Love and Marriage in Sense and Sensibility by Jane Austen

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Sense and Sensibility by Jane Austen, is a novel that describes the feelings that is shared between Elinor and Marianne. Jane Austen tells a story of the two older Dashwood sisters who go down from an upper class to a lower class of society. John who is the eldest brother of the Dashwood sisters had in power their fortune. The will of his dying father was to support the needs of his sisters, however, his wife Fanny did everything in her power to change his mind. All that she suggested around her husband, he had no doubt in accomplishing her wishes. The author connects the upper and lower classes in society to give the readers a valuable understanding that to achieve such status, one must make sacrifices. As the characters of the novel navigate through social status, Jane Austen uses the relationship between all characters to convey the differences between social inequalities.

The idea of wealth can mean different things to people. For some people, it is having a huge nice home to live in, multiple cars to drive around, and enough money to meet all their expenses. Some people are blessed with good wealth since birth and some are not. Others work hard to earn their living. People who are not as wealthy work two or more jobs to be able to maintain their expenses at home. However, when there is a wealthy person, they obtain more power than an average person will. “Grandeur has but little,” said Elinor, “but wealth has much to do with it.” “Elinor, for shame!” said Marianne; “money can only give happiness where there is nothing else to give it” (90).

In this quote, it is seen that wealth can mean more than two things. To some people, it is a certain amount of comfort and for others, there’s an amount that they can’t imagine themselves to live without. Marianne can’t imagine herself without living well as for Elinor, if you love and have faith everything should be fine. Materials come and go, however, the happiness that can be shared around family and friends won’t last forever. Fanny, who is already wealthy is selfish as she does not consider helping her sisters in law out. She utilizes her plan out carefully around her husband John to increase her wealth for her and her family. “I should be puzzled to spend a large fortune myself,” said Mrs. Dashwood, “if my children were all to be rich without my help” (91). In this quote, it is seen that Mrs. Dashwood views wealth in another perspective, nothing compared to Marianne’s views.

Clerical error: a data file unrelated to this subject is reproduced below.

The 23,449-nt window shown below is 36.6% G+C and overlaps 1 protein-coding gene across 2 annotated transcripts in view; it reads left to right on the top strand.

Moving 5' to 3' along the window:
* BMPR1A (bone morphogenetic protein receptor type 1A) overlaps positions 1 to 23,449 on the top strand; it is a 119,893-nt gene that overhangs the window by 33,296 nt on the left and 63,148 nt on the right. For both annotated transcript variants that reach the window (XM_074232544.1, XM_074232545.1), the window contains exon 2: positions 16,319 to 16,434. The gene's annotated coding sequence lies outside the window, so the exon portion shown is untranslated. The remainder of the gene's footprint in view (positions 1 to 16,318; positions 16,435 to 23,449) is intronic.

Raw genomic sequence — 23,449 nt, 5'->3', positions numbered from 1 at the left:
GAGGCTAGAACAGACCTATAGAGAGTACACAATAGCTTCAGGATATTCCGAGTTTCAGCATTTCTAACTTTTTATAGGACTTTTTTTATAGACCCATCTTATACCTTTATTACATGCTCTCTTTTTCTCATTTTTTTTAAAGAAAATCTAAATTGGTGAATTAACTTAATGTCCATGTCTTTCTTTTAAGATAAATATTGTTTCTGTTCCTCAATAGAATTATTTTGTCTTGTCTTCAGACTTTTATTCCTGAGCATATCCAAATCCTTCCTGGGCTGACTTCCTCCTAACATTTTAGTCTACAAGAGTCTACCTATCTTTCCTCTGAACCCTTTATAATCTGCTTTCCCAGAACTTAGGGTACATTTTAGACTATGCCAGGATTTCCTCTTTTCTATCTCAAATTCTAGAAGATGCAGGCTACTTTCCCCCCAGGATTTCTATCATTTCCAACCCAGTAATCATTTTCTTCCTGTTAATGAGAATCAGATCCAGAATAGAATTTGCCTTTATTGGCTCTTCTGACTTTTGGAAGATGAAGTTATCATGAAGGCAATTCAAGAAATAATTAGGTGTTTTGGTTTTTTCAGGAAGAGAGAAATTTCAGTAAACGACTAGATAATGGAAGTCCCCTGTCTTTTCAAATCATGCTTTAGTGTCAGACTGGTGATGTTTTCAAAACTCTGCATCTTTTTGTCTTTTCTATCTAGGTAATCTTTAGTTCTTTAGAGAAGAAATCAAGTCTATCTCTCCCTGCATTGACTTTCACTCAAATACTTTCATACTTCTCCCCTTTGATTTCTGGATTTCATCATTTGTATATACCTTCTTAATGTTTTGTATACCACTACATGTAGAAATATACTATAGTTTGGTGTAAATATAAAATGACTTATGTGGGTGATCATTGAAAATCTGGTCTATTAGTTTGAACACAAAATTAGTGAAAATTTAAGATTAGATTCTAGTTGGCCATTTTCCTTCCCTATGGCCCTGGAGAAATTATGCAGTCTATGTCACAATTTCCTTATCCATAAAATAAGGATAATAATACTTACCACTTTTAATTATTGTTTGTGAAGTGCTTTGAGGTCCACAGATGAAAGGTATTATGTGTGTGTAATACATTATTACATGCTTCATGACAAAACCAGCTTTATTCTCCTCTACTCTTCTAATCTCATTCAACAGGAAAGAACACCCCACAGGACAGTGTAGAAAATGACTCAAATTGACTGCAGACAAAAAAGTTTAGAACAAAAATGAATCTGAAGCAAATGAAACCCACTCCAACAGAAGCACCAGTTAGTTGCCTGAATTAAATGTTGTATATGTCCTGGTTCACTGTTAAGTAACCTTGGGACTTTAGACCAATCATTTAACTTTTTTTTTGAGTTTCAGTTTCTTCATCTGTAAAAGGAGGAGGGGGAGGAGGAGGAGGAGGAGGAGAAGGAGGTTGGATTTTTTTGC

Marriage is one of the most spoken themes in the novel, in which marriage was more of a matter of money and power than the love that two partners should have. In our society today, women are free to marry the person they love. Marriages in the 19th century were more different than they are now. Women married men that had a high social status to receive good wealth and overcome financial difficulties. However, this does not only apply to women, as men can relate to this throughout the novel. Jane Austen presents the readers the journey of Willoughby as he struggles to achieve a high social status. Leaving aside his emotions and feelings for Marianne, Willoughby strives for the attention of Mrs. Grey who is wealthier than Marianne.